Ayam Kombak

Chicken and Dried Mushrooms Simmered in Fermented Soy Bean Paste


Preparation info

  • Makes


    • Difficulty


Appears in

Growing Up In A Nonya Kitchen

Growing Up In A Nonya Kitchen

By Sharon Wee

Published 2012

  • About

My mother preferred to keep this for a few days and serve it for breakfast with French loaf bread (baguette). It was one of my father’s favourite morning treats. The aroma evokes memories of him sitting at the kitchen table, freshly Brylcreemed and shaven, scooping up the kombak gravy with a pinch of bread. This dish can taste salty on its own and is best eaten with rice or bread. As with many similar Nonya gravy dishes, ayam kombak tastes even better the next day.


  • 1.5 kg or pounds chicken, cut into serving pieces
  • 1 tablespoon sugar
  • 1 tablespoon dark soy sauce
  • 10 dried Chinese mushrooms, soaked in hot water for 30 minutes
  • 2 tablespoons vegetable oil
  • 3 cloves garlic, minced
  • 230 g or 8 ounces fermented soy beans (taucheo), lightly mashed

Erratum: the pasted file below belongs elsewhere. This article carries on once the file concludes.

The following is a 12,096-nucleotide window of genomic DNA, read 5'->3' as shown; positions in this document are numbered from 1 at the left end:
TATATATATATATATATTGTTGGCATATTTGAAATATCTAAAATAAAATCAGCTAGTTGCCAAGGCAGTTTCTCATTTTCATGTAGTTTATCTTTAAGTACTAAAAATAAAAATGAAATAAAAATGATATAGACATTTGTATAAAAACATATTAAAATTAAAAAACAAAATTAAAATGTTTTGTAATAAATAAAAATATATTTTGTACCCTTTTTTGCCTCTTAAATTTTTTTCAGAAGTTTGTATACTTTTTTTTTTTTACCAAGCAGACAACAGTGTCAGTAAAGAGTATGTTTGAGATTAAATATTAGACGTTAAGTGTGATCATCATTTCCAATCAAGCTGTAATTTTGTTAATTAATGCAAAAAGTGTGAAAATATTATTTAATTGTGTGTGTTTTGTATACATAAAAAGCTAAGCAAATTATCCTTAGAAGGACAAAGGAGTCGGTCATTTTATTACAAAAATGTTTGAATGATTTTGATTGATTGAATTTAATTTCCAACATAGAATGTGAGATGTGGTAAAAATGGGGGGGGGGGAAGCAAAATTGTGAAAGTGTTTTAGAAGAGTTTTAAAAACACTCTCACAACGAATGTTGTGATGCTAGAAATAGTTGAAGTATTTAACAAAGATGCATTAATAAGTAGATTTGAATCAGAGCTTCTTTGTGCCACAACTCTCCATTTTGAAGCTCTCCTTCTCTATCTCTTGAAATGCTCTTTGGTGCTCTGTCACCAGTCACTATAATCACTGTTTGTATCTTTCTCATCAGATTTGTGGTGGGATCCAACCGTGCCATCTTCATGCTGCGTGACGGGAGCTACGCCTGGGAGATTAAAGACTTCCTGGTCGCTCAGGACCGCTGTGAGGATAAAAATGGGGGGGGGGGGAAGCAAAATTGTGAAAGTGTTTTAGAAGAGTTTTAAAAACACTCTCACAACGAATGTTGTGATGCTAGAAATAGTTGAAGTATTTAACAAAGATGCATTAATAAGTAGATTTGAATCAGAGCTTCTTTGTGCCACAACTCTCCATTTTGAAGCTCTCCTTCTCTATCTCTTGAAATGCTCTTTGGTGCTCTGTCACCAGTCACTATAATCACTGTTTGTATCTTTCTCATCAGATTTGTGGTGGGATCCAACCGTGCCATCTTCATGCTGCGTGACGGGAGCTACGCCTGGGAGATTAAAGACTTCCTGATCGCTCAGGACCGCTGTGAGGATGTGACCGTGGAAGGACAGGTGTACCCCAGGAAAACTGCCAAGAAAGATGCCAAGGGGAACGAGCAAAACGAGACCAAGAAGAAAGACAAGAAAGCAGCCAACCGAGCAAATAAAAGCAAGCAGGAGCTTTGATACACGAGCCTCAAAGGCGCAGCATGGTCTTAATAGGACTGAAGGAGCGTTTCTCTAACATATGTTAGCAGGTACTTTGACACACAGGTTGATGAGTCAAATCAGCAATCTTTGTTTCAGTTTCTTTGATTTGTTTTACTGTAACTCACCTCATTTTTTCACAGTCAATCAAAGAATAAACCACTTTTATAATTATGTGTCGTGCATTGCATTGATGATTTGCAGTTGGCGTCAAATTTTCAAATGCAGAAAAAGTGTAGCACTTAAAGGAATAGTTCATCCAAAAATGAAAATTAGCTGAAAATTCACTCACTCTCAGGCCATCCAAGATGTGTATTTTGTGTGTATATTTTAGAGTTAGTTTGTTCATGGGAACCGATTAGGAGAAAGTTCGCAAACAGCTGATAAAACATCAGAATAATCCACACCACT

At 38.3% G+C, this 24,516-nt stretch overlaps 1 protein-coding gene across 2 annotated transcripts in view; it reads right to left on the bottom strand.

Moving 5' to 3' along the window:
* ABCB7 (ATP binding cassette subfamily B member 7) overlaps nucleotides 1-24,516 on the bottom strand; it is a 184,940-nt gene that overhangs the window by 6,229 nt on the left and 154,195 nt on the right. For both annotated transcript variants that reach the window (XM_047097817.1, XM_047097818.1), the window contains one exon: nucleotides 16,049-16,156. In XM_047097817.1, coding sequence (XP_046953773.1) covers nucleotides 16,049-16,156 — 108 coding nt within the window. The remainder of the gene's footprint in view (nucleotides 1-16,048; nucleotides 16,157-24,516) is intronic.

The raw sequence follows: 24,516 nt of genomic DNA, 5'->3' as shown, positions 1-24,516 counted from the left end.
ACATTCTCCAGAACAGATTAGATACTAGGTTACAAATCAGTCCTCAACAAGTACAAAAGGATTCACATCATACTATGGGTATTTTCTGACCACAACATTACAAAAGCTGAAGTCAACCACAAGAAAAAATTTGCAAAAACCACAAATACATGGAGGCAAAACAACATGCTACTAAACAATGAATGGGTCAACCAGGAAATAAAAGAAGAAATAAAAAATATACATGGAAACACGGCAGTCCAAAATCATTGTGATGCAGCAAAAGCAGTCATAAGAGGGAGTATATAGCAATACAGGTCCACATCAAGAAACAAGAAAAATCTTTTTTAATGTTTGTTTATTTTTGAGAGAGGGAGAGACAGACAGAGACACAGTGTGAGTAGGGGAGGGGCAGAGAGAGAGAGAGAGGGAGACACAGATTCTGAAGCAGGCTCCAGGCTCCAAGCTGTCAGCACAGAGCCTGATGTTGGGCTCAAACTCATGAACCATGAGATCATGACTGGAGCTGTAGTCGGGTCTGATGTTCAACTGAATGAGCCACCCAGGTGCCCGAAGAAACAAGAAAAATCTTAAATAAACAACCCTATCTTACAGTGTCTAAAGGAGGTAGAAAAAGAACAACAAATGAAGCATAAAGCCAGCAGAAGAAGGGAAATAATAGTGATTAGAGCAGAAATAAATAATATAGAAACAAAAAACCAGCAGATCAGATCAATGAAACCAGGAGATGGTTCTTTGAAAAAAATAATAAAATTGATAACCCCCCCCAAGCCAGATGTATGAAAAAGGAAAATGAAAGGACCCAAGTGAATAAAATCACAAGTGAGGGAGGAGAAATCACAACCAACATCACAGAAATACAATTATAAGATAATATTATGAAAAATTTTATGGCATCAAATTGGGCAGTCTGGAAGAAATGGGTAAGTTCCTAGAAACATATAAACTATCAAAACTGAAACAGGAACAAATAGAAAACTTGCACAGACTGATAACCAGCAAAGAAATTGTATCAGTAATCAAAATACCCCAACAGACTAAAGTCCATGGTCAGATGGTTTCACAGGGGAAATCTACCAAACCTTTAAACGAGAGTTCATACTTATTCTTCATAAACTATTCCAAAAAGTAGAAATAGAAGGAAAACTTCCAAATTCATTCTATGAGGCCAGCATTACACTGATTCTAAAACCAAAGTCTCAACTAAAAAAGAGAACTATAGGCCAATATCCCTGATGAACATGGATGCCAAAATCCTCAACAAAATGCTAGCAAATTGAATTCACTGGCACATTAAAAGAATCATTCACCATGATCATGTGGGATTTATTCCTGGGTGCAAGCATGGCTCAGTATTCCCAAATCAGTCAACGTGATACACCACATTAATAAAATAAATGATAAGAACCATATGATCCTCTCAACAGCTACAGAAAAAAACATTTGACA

• 2 cups water
  • Red or green chillies, optional


    1. Rinse and pat dry the chicken pieces. Marinate with the sugar and black soy sauce. Set aside for at least an hour.
    2. Remove the Chinese mushrooms from the hot water. Stem each mushroom.
    3. Heat a Dutch oven or wok and add the oil. When the oil begins to glisten, add in the minced garlic and mashed soy bean paste. Stir fry for half a minute, then add in the chicken. Turn the chicken parts over to ensure that each is glazed on all sides.
    4. Add the water and Chinese mushrooms and bring to a boil. Turn down the heat to simmer, covered, for at least 30 minutes until the chicken is tender. Serve with red or green chillies, if desired.